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Things I Learned From Re-Watching the First Season of 'Beverly Hills 90210'

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1990: When everything was awkward and everyone shared one landline.

It's officially summer: that heinous point in the year when so much good television evaporates and we must crawl into the depths of Netflix and Hulu to survive until winter. It is this level of desperation that recently flung me in the unlikely direction of the first season of Beverly Hills 90210.

I originally decided to revisit Brandon, Brenda, and the gang because I imagined they would unintentionally make me laugh out loud a lot. And they did -- any and all scenes involving surfing or dancing are a guaranteed laugh riot in this thing. Comedy gold also comes in the kinds of scenes that involve Brenda crashing a driver's ed vehicle because she sees Henry Winkler (why him?!), and dialogue that leaps in all kinds of absurd directions on the regular ("Janet Jackson has laryngitis! Kenny is drunk and you have to come and get me!")

I had not, however, anticipated falling into a binge-watch situation, but did because -- surprise! -- Beverly Hills 90210 is, for the most part, entirely un-ironically, a really great TV show. Obviously, we're not talking Breaking Bad levels of excellence or anything, but if we can keep My So-Called Life on a pedestal, the first season of 90210 deserves a place on the podium as well (even if the rich kid characters are inherently less likable than Rickie Vasquez and Rayanne Graff).

90210 was undoubtedly what we looked to in the pre-Kardashian age to find out how rich kids in LA lived, and for millennials, this thing is a goldmine of information about How Teenagers Used to Live. Seeing all of these hot young things trying to organize their lives while tethered to landlines, phone booths, and library desks is moderately heartbreaking in 2017, especially in the episode where the Walsh family's landline breaks and the telephone company tells them they are "lucky to have a number."


The other remarkable thing to note is that, in 1990, photos were literally never taken unless you were (a) working on the school newspaper (those used to exist!), (b) on vacation, or (c) about to go to a dance. And forget about casually making videos -- those puppies required borrowing 25 pounds of equipment. Don't even get me started on the alarm clock situation, or the fact that both men and women felt okay about wearing vests over absolutely anything, on an almost-daily basis.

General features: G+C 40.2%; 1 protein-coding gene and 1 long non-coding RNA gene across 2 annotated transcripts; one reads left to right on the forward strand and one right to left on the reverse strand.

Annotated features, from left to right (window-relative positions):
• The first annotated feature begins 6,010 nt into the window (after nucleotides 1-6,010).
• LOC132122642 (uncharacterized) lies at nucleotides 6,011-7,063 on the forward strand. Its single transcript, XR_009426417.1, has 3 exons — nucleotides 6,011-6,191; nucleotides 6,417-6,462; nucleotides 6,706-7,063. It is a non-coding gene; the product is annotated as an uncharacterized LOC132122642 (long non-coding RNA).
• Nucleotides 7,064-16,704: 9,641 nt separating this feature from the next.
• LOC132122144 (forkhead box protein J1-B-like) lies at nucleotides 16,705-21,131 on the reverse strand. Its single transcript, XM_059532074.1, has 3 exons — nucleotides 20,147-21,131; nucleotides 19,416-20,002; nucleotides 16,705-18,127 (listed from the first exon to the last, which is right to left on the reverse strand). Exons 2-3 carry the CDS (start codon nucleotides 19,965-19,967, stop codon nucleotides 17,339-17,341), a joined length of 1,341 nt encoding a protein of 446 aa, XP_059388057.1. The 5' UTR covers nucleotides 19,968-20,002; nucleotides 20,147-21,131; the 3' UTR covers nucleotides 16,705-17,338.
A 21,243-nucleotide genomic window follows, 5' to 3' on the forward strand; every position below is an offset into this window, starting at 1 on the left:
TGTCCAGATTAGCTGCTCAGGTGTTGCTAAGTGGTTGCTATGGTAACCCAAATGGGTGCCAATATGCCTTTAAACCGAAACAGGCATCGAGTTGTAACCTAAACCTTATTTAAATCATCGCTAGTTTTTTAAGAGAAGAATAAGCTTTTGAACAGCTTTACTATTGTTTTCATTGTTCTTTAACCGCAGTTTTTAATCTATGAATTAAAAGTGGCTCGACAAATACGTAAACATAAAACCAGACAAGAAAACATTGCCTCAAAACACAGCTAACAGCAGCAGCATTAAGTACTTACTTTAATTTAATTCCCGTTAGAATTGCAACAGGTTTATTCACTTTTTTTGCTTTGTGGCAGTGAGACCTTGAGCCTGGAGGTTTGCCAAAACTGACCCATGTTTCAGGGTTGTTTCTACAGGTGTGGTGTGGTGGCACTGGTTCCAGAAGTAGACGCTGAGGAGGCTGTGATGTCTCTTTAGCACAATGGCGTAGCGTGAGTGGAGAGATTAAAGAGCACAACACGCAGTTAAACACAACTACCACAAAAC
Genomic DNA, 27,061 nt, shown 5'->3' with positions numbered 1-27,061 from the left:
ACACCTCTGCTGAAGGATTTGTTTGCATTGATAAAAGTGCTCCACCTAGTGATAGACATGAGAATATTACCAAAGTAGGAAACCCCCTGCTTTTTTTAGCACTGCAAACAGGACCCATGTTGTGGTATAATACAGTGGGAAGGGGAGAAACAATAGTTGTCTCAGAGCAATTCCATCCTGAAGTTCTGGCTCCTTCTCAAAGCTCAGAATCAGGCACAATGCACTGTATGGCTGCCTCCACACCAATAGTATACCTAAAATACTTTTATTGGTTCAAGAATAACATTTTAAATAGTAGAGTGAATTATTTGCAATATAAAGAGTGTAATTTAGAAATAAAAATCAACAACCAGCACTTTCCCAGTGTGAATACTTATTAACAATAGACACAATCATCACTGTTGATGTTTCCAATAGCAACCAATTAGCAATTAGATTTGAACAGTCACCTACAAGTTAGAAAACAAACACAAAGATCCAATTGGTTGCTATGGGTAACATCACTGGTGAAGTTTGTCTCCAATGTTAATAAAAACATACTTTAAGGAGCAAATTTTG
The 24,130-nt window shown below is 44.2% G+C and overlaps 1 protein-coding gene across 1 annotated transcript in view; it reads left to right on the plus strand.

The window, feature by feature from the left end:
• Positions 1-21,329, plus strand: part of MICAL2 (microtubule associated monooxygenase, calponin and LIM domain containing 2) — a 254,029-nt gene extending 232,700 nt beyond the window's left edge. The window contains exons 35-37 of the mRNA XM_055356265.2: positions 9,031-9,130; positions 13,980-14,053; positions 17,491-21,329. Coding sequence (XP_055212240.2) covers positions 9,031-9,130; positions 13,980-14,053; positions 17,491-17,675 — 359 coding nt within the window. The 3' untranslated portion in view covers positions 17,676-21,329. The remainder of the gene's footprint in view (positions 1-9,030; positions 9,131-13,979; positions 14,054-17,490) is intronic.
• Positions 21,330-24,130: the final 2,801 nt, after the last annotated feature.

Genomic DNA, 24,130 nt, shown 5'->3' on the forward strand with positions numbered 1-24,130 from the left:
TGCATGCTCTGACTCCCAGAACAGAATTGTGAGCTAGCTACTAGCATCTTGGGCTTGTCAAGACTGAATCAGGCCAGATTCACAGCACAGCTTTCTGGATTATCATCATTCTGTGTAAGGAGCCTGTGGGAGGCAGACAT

Despite all of the nonsense that dates the show, 90210 is still masterful at passing on life lessons. There are substance abuse problems (for both parents and teens) peppered throughout the series. Issues of privilege also weave throughout, thanks to Brenda trying to keep up with her super rich friends, and the fact that Andrea is from a poor part of town and committing school district fraud to go to a good high school.

Season 1 also tackles date rape, safe sex, AIDs, cancer scares, drunk driving, single parenting, adoption, virginity loss, and, in two separate episodes ("East Side Story" and "Every Dream Has Its Price Tag"), the issue of underpaid immigrants. Not bad for what could've just been, essentially, a super long advertisement for rampant capitalism.

On the downside, 90210 is consistently an overwhelmingly white prospect. People of color are generally reduced to corridor and crowd scenes and, once you notice, it is an aggravating thing to behold every episode. One of the only occasions that affords black characters the opportunity to speak is in "One On One," an episode that concerns itself with the fact that West Beverly High recruits African American students from outside the school district to populate their basketball team.

The premise is problematic as hell on a plethora of levels, but the episode ultimately succeeds in highlighting still-relevant issues around race, education, and white privilege. Furthermore, because the audience is automatically inclined to sympathize with Brandon and Steve, and both characters reveal themselves to be racist in the episode, it ultimately forces viewers to examine their own prejudices -- which, if you're a teen watching a show this incredibly white, is probably pretty damn necessary.

Ultimately, even if you only come to Beverly Hills 90210 to see men wearing crop-tops, David Austin Green doing Vanilla Ice dancing, Jason Priestley having an affair with paisley shirts, and a bunch of 25-year-olds pretending to be high school students, it's worth sticking around for everything else the show offers. Sure, Beverly Hills 90210 is ridiculous -- but it's also surprisingly underrated.

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